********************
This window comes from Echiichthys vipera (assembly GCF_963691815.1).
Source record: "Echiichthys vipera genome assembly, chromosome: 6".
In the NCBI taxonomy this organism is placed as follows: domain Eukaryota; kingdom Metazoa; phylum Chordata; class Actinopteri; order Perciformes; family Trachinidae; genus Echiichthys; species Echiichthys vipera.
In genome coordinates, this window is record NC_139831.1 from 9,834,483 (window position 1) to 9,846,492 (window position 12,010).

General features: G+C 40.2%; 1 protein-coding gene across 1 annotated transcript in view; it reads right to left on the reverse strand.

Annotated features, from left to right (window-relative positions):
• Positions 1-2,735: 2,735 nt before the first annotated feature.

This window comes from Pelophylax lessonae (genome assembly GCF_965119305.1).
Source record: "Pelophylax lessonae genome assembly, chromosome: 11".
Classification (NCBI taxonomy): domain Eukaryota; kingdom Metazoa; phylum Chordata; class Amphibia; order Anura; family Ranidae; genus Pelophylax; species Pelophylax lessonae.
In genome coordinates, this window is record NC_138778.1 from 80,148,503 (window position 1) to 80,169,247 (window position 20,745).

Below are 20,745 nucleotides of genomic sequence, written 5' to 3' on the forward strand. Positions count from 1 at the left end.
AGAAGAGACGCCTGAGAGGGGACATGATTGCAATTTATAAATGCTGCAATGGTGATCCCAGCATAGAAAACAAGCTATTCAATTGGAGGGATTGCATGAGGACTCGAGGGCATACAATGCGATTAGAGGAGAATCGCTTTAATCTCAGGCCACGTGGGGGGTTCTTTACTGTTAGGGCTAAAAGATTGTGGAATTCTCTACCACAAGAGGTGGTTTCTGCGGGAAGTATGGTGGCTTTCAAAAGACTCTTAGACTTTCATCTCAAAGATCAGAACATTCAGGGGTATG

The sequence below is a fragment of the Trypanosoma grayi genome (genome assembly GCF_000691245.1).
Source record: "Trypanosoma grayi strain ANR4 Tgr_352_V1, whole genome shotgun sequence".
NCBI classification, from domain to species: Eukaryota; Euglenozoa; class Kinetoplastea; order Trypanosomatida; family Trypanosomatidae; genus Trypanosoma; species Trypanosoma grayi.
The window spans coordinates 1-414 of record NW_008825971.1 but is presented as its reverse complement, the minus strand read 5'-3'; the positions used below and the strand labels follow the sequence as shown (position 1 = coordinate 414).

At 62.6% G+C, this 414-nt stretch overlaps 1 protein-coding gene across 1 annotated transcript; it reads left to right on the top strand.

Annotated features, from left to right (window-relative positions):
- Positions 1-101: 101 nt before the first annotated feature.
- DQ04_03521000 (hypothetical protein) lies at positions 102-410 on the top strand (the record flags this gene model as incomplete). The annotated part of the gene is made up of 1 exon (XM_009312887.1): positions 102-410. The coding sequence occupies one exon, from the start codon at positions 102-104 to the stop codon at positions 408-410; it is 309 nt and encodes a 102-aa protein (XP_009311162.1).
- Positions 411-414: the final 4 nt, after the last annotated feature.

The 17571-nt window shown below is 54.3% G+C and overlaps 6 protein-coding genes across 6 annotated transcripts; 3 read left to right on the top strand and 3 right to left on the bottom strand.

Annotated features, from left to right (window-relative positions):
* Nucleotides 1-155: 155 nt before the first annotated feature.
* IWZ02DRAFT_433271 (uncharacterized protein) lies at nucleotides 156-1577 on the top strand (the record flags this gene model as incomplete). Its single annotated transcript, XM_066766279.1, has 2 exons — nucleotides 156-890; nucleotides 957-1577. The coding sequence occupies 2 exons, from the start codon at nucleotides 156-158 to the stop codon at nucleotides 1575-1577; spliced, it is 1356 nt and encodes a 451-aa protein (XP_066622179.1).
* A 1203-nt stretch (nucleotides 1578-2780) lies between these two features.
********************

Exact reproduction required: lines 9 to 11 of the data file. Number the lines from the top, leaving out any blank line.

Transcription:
Source record: "Pelophylax lessonae genome assembly, chromosome: 11".
Classification (NCBI taxonomy): domain Eukaryota; kingdom Metazoa; phylum Chordata; class Amphibia; order Anura; family Ranidae; genus Pelophylax; species Pelophylax lessonae.
In genome coordinates, this window is record NC_138778.1 from 80,148,503 (window position 1) to 80,169,247 (window position 20,745).